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Bruce Marchiano Plays Jesus . . . Again!

Straight-to-DVD film, 'The Encounter,' would've worked better as a Sunday morning skit

Many plays have been successfully adapted into movies (A Few Good Men, 12 Angry Men), though some are better suited for the stage (Doubt, Sleuth). The Encounter, a direct-to-DVD movie releasing today, feels like it would translate better as a Sunday morning skit or a production at some church-related event.

Part of the problem is the supremely clichéd premise—essentially a redemption story set in an old Twilight Zone episode. On a dark and stormy night (naturally), five travelers take refuge at the Last Chance Diner, where the food is free and the sole proprietor wears a nametag that says "Jesus."

Is this guy for real? It's hard to build any mystery considering this is the fifth (!) portrayal of Christ by Bruce Marchiano, best known as "the smiling Jesus" from The Visual Bible: Matthew. But The Encounter is less a supernatural thriller than a drama and modern parable, as Jesus confronts each traveler with their secrets and heartaches.

Teenage Kayla is running away from an abusive father and considering suicide. Melissa (Christian pop star Jaci Velasquez) is a young woman considering an "unequally yoked" marriage. Spineless Hank and spiteful Catherine comprise an annoyingly bickering couple headed for divorce. Smug businessman Nick (wrestler Steve ‘Sting' Borden) is angry with God over his difficult childhood. Jesus takes turns with each character, politely listening to their anger and fear while challenging them to trust in God's love.

Like many disappointing play-to-film adaptations, The Encounter feels stagey, set in a single room for most of the movie. The unimaginative story lacks creative direction from Christian producer/director David A. R. White (though there is a somewhat clever surprise toward the end). Still, aside from the amateur characterizations of Hank and Catherine, the acting isn't half bad. Velasquez does all right with a role that any competent actress could pull off, and Borden actually shows some emotional range and timing. This is ultimately Marchiano's vehicle, though. Say what you will, but the guy excels at portraying a wise and personable Jesus.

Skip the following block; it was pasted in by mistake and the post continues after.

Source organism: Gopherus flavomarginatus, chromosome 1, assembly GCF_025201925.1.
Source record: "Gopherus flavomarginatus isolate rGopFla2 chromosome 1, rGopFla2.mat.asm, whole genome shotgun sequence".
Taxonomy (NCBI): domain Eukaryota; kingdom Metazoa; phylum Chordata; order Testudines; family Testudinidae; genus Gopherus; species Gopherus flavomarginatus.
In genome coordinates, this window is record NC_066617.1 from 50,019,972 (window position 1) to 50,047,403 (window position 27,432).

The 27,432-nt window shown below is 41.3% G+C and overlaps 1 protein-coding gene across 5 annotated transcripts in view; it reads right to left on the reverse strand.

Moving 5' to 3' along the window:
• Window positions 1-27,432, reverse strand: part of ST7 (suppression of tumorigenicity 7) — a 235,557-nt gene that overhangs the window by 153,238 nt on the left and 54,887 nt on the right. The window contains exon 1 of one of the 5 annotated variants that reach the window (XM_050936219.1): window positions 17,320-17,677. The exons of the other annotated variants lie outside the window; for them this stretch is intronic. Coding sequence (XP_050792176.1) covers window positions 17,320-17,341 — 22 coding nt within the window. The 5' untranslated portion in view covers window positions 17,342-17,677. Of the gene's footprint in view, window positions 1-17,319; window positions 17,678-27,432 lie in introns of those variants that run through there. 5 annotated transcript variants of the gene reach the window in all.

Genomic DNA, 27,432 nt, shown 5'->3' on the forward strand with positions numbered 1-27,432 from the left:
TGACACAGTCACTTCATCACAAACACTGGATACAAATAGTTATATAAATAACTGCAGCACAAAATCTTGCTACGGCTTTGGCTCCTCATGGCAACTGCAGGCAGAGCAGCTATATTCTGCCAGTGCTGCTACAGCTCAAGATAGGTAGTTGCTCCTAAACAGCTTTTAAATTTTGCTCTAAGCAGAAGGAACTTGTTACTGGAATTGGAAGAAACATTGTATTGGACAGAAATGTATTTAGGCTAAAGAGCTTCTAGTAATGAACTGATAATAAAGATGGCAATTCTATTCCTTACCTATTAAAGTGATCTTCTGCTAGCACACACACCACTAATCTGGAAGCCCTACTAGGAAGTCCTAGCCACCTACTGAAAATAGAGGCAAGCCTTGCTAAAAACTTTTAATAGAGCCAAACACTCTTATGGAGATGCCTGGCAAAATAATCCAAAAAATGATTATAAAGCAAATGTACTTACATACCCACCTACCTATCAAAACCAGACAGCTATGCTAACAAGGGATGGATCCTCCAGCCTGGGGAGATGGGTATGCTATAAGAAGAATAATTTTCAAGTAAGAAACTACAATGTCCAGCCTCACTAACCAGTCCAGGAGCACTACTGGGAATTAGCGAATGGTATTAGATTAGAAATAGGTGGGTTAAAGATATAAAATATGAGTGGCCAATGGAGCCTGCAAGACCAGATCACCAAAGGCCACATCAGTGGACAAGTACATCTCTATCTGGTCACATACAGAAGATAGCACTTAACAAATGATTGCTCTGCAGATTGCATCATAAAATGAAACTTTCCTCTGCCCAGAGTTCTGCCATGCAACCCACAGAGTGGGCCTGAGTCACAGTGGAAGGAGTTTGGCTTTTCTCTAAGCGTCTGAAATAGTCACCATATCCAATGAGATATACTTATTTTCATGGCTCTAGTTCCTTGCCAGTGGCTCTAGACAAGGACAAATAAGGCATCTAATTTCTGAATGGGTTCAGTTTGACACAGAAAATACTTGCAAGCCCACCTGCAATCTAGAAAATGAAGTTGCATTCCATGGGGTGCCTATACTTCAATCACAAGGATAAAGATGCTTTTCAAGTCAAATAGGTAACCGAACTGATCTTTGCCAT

It's the writing that sets The Encounter apart from lesser Christian movie fare. Sean Paul Murphy and Timothy Ratacjzak (Sarah's Choice, featuring Rebecca St. James) have devised a thoughtful script that smartly plays both sides of arguments with timely insight, biblical wisdom, and sprinklings of humor. Why does God allow bad things happen to good people? If God loves us so much, why doesn't he answer our prayers when we need him most? The movie's answers may not completely satisfy everyone, but it handles the questions well enough to spark discussion.

This is a case where the right script is matched with the wrong production. The Encounter is corny and derivative, for sure, but not unwatchable. It carries the potential for stronger impact on stage, where actors work without a net, a thoughtful script shines, and audiences are more forgiving of a limited production.

Buy the movie here, and watch the trailer below:

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